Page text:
On social media, members of the public began to state their concern that despite the reoccurrence of food and drug safety scandals, there was no real accountability and reform. As the outrage grew, so did the work of censors. The hashtag “Changsheng bio-tech vaccine incident” was quickly deleted on Weibo and relevant stories on public WeChat accounts became unavailable. People began to suspect that corruption and abuse of power were behind the series of scandals. Many Weibo users joked sarcastically, “the government says they will give us an answer, instead they give us tape [to silence us].” In Chinese, the words “answer” and “tape” are homophones.
Unprecedented National Public Debate
The Me Too movement began at this sensitive moment, and although it is currently largely limited to the urban and intellectual elite, the movement has sparked a public debate in China.
Chinese intellectual Liu Yu, venerated as China's de Toqueville, posted her opinion on the Me Too Movement in China on WeChat. Though she applauded the movement, she said that the more extreme cases of the movement reminded her of “cultural-revolution-era big-character poster,” citing the movement’s call for consequence beyond procedural justice. She argues that the movement is likely to lead to false claims of rape and argues that victims should seek justice via the legal system as opposed to social media.
Yet Liu’s post immediately led to backlash from overseas Chinese students and intellectuals. Critics argued that Liu’s faith in the court as a viable option for rape victims was misplaced. Quite a few young intellectuals have recently argued that the Me Too movement, unlike a top-down campaign, is probably the first people-centered, grassroots-oriented social movement in China.
The Me Too debate has thus turned out to be a soul-searching moment for Chinese intellectuals. While the older generation has questioned whether they are constrained by the historic examples of Chinese social movements and are thus unable to imagine other forms, the young generation has reflected upon the fact that they might not be aware of the cultural connotations of social movements in China. In a society where social movements have largely been stigmatized as “foreign infiltration,” an honest discussion about the tactics of social movements at this scale is truly unprecedented.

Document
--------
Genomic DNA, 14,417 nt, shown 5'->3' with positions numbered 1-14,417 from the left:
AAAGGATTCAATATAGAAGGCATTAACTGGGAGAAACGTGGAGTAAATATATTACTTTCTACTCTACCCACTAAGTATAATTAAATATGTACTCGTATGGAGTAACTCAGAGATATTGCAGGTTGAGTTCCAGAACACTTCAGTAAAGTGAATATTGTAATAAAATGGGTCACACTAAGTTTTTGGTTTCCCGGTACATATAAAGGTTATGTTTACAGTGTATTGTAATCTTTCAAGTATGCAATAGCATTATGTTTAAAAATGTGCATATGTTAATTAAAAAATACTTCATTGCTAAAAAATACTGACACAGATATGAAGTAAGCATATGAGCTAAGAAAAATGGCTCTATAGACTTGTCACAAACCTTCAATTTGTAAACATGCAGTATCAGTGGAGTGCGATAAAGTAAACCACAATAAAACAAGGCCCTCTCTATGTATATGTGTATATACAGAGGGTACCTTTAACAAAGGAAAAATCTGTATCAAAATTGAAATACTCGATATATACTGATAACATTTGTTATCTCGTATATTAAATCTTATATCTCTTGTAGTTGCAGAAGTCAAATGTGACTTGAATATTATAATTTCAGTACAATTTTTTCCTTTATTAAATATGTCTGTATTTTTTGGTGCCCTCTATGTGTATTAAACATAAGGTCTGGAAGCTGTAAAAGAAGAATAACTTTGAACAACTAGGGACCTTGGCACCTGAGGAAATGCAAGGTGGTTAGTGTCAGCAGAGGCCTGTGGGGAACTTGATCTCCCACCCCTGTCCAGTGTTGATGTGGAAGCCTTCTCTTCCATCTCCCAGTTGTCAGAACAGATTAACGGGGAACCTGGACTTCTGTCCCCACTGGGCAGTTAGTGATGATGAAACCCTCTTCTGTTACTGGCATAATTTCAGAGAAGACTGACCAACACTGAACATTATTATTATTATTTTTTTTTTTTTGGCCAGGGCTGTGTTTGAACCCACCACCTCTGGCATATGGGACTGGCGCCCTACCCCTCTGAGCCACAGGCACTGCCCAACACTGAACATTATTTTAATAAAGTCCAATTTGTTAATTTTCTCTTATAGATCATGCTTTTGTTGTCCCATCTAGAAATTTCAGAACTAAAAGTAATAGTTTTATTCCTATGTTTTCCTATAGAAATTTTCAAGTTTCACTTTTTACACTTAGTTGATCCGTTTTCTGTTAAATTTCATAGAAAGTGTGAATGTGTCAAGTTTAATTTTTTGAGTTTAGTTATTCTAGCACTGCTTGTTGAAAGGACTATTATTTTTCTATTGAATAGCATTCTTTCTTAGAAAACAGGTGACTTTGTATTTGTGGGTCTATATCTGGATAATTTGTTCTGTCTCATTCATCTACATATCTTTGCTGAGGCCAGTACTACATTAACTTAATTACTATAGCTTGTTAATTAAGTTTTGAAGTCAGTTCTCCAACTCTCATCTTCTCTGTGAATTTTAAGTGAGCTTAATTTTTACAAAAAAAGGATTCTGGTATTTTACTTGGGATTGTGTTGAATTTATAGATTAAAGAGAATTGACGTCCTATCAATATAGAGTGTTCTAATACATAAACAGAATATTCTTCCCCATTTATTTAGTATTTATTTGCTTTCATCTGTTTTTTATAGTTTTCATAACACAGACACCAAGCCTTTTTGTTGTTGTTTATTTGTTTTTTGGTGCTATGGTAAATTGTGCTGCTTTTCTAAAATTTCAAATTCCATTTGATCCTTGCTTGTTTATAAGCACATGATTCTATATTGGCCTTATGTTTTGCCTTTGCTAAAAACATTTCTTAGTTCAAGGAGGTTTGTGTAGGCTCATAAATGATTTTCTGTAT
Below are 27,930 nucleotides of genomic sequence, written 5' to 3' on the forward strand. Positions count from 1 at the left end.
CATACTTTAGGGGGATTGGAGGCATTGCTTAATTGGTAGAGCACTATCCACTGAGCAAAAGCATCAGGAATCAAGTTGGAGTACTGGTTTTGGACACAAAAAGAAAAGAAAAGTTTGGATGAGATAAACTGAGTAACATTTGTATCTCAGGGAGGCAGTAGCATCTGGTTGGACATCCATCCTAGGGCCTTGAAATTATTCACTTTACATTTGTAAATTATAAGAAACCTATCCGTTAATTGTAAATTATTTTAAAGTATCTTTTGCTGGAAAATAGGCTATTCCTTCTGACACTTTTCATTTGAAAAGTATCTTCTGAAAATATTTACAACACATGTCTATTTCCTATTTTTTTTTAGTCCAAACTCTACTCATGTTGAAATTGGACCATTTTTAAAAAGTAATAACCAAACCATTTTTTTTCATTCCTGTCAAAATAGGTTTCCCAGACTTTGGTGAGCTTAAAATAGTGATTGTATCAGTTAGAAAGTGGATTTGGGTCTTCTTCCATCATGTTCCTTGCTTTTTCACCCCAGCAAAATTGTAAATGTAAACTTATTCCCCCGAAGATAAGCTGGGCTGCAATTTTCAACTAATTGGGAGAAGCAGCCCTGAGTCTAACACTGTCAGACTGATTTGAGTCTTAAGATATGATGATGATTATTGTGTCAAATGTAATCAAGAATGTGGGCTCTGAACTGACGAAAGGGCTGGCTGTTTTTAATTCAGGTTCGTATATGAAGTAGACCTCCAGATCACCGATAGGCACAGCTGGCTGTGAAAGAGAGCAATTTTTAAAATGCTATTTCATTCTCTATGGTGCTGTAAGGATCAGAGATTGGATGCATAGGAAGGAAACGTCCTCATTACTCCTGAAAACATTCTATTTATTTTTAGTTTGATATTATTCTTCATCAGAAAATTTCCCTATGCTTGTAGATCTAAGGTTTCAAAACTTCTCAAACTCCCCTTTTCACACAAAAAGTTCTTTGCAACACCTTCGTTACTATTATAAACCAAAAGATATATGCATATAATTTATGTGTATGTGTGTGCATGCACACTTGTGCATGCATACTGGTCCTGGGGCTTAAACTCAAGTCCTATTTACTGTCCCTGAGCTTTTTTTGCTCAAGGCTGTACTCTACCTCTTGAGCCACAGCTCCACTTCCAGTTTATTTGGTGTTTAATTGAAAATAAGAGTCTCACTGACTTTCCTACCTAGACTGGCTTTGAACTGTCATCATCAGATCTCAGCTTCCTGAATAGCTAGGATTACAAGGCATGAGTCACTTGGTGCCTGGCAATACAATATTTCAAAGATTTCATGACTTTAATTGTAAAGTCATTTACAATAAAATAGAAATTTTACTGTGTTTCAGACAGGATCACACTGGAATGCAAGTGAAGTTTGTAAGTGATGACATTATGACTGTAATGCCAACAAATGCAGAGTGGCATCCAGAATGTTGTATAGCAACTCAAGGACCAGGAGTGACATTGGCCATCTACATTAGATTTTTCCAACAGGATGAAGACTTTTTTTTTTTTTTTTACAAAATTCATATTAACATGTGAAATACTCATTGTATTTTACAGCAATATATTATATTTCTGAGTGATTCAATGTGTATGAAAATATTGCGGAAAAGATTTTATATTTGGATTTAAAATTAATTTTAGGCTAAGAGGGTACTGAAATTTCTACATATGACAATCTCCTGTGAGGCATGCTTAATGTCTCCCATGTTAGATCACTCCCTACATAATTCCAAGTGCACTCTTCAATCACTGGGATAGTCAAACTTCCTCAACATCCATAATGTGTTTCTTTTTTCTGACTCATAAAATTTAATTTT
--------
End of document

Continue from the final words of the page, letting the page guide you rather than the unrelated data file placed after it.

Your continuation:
Will this Moral Awakening Last?
It is important to point out that while the vaccine scandal produced collective outrage, the Me Too movement is still very much an urban-centric movement. Most individuals accused of sexual misconduct work for NGOs or in media-related fields, and the threshold for entering the Me Too debate is relatively high. What is alarming is that because the two incidents involve people from different social classes, rumors began to spread on social media that the government encouraged the spread of the Me Too movement to divert attention from the vaccine scandal to sporadic sexual harassment cases.
Late last year, the Beijing kindergarten abuse scandal coincided with the eviction of the migrant population in Beijing, yet the twin scandals in the end did not bring about substantive results. The government’s swift response to contain the outrage meant that public discussion quieted down quickly. On July 21, according to WeChat Index, the keyword “vaccine” appeared in more than 300 million WeChat posts; that figure on July 31 dropped to 40 million.
On July 22, aside from the WeChat post that exposed the vaccine scandal, another Weibo post began to make rounds. It was written by the editor-in-chief of the China Economic Times, Bao Yueyang, who was fired after his paper published an investigative journalism piece eight years ago exposing – again – faulty vaccines. The post said, “sometimes time will heal; sometimes time will not change anything.”
Many Chinese felt the same.